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Skip to 0 minutes and 10 seconds We’re now going to look at reacting hydrochloric acid and calcium carbonate together, sometimes known as marble chips or limestone. What we want to be able to do here is to allow students to start investigating the reactions where they can change three of the factors– temperature of solutions, the surface area of the solid, and the concentration of the solutions. If students have carried out previous experiments on rates of reaction, they should be able to predict what will happen and explain why, and then can present results that either confirm or challenge their prediction. To change the surface area, we can use large marble chips, medium, or small. Sometimes you can get up to five different sizes of marble chips.

Skip to 0 minutes and 55 seconds We can change the concentration of acids, starting at one level of hydrochloric and working down to 0.1 molar or less. For less able students, pre-preparing the solutions may be particularly useful. But for more able students, challenging them to produce their own serial dilutions, given a starting point of one molar, will help them get familiar with the mathematics behind it. Also, if they produce unusual solutions like 0.25, that will help them understand the ratios even better. When this reaction goes on, we produce carbon dioxide. So this can be measured in much the same way as we did with magnesium and hydrochloric acid. And shortly, we’re going to show you three different ways of doing that practical.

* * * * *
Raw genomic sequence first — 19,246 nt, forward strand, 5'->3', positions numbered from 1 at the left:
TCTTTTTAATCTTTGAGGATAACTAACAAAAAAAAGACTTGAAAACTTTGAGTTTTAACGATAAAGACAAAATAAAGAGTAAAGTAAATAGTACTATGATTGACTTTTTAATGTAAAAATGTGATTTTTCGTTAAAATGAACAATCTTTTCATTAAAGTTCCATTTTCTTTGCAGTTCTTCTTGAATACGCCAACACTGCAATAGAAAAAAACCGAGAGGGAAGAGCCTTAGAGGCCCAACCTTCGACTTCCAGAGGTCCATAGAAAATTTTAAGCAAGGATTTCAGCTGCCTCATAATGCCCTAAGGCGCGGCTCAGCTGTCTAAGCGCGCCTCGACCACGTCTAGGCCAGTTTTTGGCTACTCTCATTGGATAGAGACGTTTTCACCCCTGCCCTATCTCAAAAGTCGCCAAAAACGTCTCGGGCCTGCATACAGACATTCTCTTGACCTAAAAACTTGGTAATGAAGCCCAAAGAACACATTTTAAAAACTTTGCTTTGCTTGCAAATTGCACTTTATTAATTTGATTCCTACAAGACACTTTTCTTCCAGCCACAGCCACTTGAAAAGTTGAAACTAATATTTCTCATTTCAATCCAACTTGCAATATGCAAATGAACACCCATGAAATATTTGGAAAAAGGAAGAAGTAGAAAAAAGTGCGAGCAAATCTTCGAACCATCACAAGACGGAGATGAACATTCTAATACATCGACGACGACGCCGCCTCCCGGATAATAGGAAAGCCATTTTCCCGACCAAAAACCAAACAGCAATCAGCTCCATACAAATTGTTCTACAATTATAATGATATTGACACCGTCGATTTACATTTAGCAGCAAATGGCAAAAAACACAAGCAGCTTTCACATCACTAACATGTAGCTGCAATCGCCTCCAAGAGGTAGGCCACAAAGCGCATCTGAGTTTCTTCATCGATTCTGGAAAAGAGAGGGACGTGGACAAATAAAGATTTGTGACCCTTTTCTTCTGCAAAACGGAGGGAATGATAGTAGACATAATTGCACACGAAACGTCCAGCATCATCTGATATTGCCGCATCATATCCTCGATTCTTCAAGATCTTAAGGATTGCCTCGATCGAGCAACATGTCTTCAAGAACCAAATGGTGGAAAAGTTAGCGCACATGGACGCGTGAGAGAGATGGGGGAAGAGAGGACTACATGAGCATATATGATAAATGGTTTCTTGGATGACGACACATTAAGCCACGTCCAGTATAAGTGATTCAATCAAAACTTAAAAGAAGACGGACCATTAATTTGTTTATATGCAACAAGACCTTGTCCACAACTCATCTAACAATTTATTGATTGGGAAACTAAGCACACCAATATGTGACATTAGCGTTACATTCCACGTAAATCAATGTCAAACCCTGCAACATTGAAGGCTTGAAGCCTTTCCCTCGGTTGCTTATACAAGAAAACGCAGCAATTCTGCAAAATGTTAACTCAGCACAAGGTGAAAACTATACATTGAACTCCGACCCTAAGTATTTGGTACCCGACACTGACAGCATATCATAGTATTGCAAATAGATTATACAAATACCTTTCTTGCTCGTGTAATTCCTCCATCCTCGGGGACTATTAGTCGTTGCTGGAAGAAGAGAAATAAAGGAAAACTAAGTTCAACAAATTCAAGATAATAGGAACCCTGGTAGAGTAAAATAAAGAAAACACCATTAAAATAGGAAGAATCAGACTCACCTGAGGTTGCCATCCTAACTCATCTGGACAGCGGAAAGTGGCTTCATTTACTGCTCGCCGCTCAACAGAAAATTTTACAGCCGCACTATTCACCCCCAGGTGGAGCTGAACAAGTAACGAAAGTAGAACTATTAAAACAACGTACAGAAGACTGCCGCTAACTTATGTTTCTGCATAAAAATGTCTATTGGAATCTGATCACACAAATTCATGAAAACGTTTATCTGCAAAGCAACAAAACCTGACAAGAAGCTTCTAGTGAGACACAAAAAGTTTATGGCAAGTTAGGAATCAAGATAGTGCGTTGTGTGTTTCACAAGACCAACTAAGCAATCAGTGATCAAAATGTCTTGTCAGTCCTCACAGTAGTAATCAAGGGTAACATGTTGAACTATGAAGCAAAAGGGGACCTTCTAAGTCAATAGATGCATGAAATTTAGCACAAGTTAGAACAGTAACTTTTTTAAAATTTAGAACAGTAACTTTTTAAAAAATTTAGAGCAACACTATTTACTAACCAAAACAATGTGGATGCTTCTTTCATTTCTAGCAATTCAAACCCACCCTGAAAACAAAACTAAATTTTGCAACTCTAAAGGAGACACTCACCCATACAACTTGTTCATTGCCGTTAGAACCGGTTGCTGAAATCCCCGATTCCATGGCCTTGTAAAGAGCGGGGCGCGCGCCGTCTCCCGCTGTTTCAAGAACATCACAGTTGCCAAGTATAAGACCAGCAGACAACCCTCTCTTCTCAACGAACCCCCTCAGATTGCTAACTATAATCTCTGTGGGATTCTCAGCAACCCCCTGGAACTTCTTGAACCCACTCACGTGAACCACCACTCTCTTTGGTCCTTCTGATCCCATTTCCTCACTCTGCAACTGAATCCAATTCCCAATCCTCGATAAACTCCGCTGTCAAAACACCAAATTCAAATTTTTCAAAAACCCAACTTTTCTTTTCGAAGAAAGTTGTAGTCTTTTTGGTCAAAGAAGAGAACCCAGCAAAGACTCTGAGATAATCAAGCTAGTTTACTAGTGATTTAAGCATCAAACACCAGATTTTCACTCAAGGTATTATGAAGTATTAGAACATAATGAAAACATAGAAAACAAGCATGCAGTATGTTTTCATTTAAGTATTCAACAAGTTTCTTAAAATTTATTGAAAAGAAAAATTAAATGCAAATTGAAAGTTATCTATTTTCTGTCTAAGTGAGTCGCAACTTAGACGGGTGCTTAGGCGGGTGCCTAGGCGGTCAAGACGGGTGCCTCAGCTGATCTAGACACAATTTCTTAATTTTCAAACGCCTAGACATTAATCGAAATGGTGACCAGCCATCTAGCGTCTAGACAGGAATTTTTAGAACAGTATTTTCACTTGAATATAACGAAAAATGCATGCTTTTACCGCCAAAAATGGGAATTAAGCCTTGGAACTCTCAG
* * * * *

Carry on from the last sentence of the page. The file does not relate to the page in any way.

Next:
Skip to 1 minute and 39 seconds However, be aware that carbon dioxide is slightly soluble in water, so there may sometimes be a delay before the reaction occurs. One word of warning. Don’t do this with sulfuric acid. Sulfuric acid reacting with calcium carbonate produces an insoluble layer of calcium sulphate on the surface of the chips, and the reaction starts and stops almost immediately.

Skip to 2 minutes and 8 seconds In this first reaction, we’re going to perform the experiment on a balance. That means having a conical flask with about 30 centimetres cubed of our acid in, and the marble chips weighed out in a weighing boat on the balance to start off with. We will then pour the marble chips into the acid. We turn the weighing boat to the balance, and start the stop clock. Here we’re measuring the mass loss as carbon dioxide is released from the open system into the surroundings. And this can be used as an equivalent to measuring the volume of gas.

Skip to 2 minutes and 46 seconds Now the setup we’re using is very similar to the one that we used for magnesium and hydrochloric acid. We set up our measuring sound over our trough filled with water and our delivery cube inside. Our 30 centimetres cubed of hydrochloric acid is put into the conical flask. We add our calcium carbonate into our flask, put the bung in, and start the stopwatch. We’re now going to measure how much carbon dioxide is produced per 10 seconds. So every 10 seconds, measure the volume of gases. We may not take the first two measurements, as the gas is slightly soluble, and so will not start coming out of solution immediately.